Gym, Write, Play, Repeat! Country Star Dylan Scott Reveals His Show Day Routine
It’s 7 p.m. and Dylan Scott is sprinting back and forth backstage. After a somewhat hectic day that has already included one workout, one writing session, one lunch and two showers, the Louisiana native is prepping to take the stage in front of yet another sell-out crowd.
And let’s just say he is a tad stressed.
“I do freak out a bit before a show,” Scott says with a laugh before a recent show at Joe’s Live in Chicago. “I’m always freaking out that something isn’t right or we didn’t do this or someone forgot to do that. We just always want to put on the best show possible.”
Having just wrapped his Nothing to Do Town Tour, Scott played for over 20,000 fans on his nearly sold-out inaugural headline run. And as he continues his trek out on the road before heading off on Chris Young‘s Raised on Country Tour come May, day-to-day life on the road is starting to feel somewhat routine to the rising star.
“I wake up usually around about 11 a.m., which is kind of late but we don’t go to bed till about 2 or 3 a.m.,” explains Scott, who recently released the song “Nobody” off his upcoming Nothing to Do Town EP. “The first thing I do in the morning when I am on the road is to go to Google Maps and see where we are at in the city and then I find out where the nearest gym is.”
After his workout, Scott grabs something to eat, takes a shower, and heads back to the bus ready to write his next best song. But that isn’t as easy as it looks.
“Usually me and the guys that I have out with me have started something that you just want to get back to it as soon as you can,” says Scott, who was nominated for best new country artist at the iHeartRadio Music Awards on Thursday. “But yeah, some days are awful because you are just tired and that whole deal.”
From there, there’s another shower and an onslaught of pre-show responsibilities like radio hangs and last-minute details to attend to. And then there is the meet and greet with his fans — the very same fans that have taken him from aspiring artist to full-fledged headliner in a span of six years.
“Meet and greets can be weird sometimes because, to be honest with you, it wasn’t too long ago that I was a fan just like them,” he says with a laugh. “If Tim McGraw was on this bus right now, I’d be freaking out too!”
Scott admits that he’s still wrapping his head around the fact that “people are actually getting excited to see me now” but says “as an artist, you hope that your music is such that it’s an inspiration and people love you for it.”
And right about the time Scott’s excitement level reaches maximum status, it’s finally time to walk out on that stage.
“The crowd have been coming out and singing every song back to us, and not just the songs on the radio, but all of the songs,” he says.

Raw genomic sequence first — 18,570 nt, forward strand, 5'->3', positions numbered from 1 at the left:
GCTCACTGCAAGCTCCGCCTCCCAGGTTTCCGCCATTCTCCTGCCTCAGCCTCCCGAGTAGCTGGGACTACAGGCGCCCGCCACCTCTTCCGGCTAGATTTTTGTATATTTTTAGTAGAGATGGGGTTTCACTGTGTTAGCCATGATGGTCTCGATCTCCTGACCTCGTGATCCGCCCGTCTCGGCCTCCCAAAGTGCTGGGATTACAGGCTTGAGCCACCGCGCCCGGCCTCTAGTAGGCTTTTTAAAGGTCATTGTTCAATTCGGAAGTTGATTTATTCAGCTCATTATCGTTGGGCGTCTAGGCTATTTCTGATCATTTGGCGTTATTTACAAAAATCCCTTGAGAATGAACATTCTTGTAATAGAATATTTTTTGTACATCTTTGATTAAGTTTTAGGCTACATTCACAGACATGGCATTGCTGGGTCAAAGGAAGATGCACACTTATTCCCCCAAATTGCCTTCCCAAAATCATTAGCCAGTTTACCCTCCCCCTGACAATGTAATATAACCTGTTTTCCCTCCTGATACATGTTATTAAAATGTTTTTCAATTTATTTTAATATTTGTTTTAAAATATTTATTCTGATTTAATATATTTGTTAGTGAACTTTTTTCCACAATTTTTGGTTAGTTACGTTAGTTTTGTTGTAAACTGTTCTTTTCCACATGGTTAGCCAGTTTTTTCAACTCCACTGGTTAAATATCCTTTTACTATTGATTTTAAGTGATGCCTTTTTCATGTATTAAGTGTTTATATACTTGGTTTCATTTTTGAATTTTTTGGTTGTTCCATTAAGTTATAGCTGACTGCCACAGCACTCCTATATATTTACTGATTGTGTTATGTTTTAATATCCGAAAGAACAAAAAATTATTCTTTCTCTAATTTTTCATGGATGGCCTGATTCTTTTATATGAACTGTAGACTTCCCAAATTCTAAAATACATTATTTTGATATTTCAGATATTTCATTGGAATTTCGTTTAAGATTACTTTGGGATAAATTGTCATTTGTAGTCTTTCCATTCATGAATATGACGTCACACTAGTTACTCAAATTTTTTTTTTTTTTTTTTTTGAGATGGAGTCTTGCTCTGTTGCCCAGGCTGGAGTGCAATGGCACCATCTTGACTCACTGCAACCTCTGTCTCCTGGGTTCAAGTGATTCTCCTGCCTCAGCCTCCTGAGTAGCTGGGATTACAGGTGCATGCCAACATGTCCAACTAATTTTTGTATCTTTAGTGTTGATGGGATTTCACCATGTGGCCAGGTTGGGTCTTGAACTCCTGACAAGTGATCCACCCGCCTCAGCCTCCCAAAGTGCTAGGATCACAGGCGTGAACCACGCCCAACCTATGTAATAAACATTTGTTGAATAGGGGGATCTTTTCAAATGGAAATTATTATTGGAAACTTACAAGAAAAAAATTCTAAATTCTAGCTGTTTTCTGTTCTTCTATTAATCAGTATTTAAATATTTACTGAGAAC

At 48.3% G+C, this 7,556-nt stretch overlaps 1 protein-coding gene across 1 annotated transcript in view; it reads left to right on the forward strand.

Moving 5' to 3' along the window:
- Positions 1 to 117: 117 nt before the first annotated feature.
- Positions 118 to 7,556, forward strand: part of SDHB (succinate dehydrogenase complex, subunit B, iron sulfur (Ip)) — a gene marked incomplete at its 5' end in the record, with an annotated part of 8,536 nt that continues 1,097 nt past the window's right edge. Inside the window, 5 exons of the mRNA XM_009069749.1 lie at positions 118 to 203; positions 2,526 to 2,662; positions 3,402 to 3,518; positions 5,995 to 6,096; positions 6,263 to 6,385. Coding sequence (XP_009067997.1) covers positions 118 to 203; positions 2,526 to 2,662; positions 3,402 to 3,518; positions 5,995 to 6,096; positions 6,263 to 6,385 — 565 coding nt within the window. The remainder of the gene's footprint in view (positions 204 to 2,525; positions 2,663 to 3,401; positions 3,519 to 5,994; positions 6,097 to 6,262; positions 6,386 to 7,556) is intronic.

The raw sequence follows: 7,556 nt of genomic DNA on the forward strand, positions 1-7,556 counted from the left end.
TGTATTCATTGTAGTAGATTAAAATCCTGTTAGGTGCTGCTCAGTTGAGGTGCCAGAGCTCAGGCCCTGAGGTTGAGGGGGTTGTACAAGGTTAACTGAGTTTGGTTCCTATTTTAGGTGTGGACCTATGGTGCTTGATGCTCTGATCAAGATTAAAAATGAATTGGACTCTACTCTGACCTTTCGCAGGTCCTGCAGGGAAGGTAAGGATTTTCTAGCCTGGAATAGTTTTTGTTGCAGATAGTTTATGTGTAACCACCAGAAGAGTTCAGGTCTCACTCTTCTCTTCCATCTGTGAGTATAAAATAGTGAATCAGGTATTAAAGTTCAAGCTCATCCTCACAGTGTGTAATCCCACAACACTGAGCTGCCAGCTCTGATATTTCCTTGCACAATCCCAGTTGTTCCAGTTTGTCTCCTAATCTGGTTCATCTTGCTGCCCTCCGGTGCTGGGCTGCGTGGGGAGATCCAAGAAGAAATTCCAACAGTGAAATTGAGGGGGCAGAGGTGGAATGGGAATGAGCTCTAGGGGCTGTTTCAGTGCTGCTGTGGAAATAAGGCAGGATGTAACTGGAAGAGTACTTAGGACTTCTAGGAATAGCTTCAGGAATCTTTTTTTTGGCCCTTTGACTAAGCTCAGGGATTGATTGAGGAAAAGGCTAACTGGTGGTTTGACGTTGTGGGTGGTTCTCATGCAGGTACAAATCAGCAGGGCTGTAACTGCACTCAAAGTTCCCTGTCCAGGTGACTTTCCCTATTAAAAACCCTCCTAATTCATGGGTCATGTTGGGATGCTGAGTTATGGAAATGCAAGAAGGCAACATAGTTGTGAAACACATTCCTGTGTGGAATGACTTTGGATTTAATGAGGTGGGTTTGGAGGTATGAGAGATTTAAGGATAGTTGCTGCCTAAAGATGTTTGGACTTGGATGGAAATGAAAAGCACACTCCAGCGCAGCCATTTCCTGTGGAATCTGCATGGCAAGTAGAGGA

“I think the biggest shocker to me is with ‘Nothing to Do Town.’ They have been singing that song since January, from the very first show and from the very first word to the end.”
At this particular show in Chicago, Scott whips the crowd into a frenzy with Top 5 standouts with GOLD-certified “Hooked” and his first No. 1, platinum-certified “My Girl.”
But perhaps more impressive is the spell Scott has a way of putting his audience under when he sits down at the piano to play songs like “Sleeping Beauty” and “Passenger Seat.”
“We want to always put on the best show possible, so I’m constantly thinking when I am up there on stage,” Scott says.
“I mean, the truth is that there are other artists playing in town tonight, and there are other fans watching their shows and they are leaving saying, ‘That’s the best show I have ever seen.’ Well, that’s what I want people saying when they leave my show. You always have to think about how you are going to take things to the next level.”
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And once the show ends and the screams of the crowd die down, Scott finds himself back on his bus and grabbing his phone.
“I could probably read a thousand positive comments and if I see one negative thing, it gets in my head. All it takes is just one bad comment out of a thousand good comments. Why didn’t they like it? What can I do better?”
And then things get very still.
“I’m not quiet because it was a bad show or anything, but I just sit down and take in the night,” he tells PEOPLE. “I just try to stay really humble because most nights I don’t feel like I’m deserving of all of this. Why did a thousand people show up?”
Scott takes a deep breath as he reflects on the evening.
“I don’t quite understand it but I love it,” he says. “I’m just trying to be me. I’m just trying to be the guy that my mom and dad raised and just be grateful for all of this.”